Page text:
The don’ts of invoicing
Don’t send invoices to the wrong contact
Sending an invoice to the wrong person, department – or perish the thought – the wrong client, will only result in a payment delay, with you most likely having to reissue the invoice once you figure out your mistake.
Delays aren’t the only possible consequence, however. Sending invoices to the wrong contact could inadvertently lead to a data breach that puts you in violation of your contract.
Don’t forget to use a numbering system
Only when you start receiving a stack of payments into your business account will you appreciate the beauty of a simple numbering system. Invoice numbers provide you with a quick and easy way to identify each invoice and track payments as they come in. When a client pays, they’ll reference their invoice number, so you can match the funds to the relevant invoice and mark that invoice as reconciled.
The general rule of thumb with invoice numbering is to make every number unique and to assign sequential numbers. For example, CN001, CN002, CN003 (CN being the client name).
Don’t neglect backing up your invoices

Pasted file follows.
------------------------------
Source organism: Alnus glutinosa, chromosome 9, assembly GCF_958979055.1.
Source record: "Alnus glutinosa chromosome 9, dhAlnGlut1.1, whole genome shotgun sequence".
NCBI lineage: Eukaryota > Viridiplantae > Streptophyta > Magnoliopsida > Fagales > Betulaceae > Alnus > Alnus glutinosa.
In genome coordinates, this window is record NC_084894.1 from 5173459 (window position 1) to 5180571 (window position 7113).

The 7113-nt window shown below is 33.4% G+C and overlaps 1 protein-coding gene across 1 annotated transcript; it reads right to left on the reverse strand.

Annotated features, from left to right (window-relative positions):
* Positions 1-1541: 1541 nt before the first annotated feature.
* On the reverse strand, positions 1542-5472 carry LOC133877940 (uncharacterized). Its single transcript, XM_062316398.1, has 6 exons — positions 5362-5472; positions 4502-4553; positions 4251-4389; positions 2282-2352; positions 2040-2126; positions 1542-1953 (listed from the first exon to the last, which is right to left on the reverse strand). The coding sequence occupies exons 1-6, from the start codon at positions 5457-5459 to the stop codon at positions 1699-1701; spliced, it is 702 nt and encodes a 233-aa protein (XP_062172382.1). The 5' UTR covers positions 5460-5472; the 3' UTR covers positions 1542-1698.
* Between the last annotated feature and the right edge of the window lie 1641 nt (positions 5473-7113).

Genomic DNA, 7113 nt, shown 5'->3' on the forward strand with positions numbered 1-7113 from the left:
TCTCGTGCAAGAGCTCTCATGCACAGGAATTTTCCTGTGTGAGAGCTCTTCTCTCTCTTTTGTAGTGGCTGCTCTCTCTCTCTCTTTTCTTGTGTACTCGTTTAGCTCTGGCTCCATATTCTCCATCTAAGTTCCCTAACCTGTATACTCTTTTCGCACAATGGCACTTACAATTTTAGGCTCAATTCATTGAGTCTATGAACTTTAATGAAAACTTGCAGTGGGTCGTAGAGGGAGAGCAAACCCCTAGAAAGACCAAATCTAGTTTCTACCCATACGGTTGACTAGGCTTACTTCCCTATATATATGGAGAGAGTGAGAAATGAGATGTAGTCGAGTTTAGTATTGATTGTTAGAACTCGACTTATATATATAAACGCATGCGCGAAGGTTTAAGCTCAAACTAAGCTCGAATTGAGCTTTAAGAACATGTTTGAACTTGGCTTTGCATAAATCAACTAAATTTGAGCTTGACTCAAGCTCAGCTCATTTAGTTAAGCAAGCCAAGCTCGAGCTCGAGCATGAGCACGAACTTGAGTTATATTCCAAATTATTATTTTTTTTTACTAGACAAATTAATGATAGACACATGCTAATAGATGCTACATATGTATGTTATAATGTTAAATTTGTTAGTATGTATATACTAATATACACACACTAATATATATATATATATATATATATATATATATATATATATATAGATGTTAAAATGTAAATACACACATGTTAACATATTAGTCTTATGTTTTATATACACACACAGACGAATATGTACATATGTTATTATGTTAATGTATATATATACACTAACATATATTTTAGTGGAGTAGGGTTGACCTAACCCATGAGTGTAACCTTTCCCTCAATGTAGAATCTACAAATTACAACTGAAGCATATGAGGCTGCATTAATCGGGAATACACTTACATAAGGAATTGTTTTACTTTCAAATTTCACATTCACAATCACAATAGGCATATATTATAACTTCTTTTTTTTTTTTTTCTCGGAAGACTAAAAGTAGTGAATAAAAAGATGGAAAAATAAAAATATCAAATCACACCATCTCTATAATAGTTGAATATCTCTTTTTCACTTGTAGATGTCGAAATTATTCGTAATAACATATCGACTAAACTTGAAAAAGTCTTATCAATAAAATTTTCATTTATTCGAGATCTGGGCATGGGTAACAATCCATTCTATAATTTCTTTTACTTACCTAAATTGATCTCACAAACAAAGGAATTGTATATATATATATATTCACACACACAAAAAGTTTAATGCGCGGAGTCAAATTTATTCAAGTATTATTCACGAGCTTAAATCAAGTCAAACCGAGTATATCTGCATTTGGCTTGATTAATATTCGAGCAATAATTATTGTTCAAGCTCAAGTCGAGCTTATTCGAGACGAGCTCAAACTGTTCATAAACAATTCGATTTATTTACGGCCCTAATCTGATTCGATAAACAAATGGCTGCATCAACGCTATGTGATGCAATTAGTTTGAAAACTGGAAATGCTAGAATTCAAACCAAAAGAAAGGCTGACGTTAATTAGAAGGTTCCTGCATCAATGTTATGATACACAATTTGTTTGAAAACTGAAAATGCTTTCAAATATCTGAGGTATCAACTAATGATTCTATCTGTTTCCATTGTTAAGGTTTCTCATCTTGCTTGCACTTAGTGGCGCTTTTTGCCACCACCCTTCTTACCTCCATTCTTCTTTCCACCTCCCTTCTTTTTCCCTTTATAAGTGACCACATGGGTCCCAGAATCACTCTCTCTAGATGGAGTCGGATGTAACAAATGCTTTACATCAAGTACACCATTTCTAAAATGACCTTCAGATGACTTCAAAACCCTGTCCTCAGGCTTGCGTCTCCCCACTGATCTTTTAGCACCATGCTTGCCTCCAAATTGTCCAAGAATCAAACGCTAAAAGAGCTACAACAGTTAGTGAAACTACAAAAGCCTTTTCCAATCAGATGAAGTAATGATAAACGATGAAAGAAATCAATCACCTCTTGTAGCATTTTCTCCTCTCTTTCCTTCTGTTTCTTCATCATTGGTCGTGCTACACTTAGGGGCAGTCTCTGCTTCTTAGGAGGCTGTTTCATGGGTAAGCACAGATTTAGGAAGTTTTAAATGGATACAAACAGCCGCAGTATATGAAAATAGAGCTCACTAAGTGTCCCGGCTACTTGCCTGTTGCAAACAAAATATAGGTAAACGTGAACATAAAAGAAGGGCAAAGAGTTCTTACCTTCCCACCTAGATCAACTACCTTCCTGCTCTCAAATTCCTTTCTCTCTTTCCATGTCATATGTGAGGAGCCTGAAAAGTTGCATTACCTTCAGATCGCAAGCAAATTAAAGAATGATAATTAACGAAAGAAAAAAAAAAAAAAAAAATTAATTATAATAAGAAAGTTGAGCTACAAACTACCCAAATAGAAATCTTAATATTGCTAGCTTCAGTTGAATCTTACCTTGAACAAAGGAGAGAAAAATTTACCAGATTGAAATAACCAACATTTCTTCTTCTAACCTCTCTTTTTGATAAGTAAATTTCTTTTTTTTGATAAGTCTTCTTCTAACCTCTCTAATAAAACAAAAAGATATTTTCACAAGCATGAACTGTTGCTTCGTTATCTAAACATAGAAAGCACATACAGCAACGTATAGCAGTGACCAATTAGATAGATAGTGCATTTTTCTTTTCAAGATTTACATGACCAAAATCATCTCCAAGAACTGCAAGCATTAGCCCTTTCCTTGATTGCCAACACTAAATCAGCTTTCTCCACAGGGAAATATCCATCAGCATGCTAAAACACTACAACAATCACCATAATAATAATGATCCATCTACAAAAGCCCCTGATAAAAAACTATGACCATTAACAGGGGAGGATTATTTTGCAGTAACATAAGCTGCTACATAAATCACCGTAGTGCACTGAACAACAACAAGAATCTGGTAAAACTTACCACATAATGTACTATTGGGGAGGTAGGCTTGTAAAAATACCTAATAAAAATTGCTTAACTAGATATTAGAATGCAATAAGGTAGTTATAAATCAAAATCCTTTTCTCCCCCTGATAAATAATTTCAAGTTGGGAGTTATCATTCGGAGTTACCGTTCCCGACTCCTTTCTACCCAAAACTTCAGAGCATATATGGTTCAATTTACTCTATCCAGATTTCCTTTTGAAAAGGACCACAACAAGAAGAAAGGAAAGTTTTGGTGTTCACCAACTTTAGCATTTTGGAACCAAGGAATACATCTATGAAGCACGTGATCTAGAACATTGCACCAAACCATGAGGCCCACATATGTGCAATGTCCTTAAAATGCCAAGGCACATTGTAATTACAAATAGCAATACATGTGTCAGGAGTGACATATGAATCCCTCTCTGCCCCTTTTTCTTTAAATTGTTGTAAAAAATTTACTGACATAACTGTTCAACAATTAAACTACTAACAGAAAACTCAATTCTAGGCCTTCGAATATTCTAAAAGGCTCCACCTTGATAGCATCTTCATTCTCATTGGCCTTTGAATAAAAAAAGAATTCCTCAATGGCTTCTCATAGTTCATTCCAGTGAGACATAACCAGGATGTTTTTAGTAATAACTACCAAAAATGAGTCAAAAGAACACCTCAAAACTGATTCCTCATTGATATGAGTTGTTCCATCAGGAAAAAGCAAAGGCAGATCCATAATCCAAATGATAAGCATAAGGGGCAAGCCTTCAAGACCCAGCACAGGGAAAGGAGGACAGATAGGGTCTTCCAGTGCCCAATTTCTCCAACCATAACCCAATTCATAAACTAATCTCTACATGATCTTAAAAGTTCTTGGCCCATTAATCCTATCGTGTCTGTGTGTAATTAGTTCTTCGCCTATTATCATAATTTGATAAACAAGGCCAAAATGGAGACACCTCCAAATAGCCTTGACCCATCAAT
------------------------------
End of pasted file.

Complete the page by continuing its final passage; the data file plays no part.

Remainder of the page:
Here’s a terrifying thought – imagine that you knock a cup of coffee over the device where you’ve been storing all your invoices… To avoid anything happening to these critical documents, always back them up, preferably to the cloud, where you can access them from any device. (Unless you’re using invoicing software, in which case, this task is taken care of automatically by the provider).
Don’t send an invoice without double-checking the math
Always double-check your calculations (and the currency) before issuing your invoice. If the client doesn’t notice an incorrect amount at first, you’ll get paid the wrong amount. That causes problems later down the line, either by having to issue a partial refund (if you were paid too much) or having to send another invoice (if you weren’t paid enough). This is inconvenient for both parties.
It goes without saying to proofread your invoice and catch any spelling errors too! After a job is done, it’s tempting to quickly fire off an invoice without a second thought, and this is when little mistakes can happen.
Don’t forget your logo
That leads us nicely onto the final ‘don’t’. An invoice should contain your logo at the very least because it’s a piece of documentation coming from your business. Therefore it should reflect your branding. After all, you’ll have put considerable effort into landing your client and delivering the work required. So it’s good practice to finish the job with a professional-looking invoice.
Want more information about business finances? In our membership area, we have a brilliant Masterclass on the topic of Finance Basics. In it, you’ll find out how to choose your corporate setup and organise your finances, plus learn the importance of setting up a separate bank account. You’ll also discover why cash is king and pick up more tips on invoicing and keeping track of your income.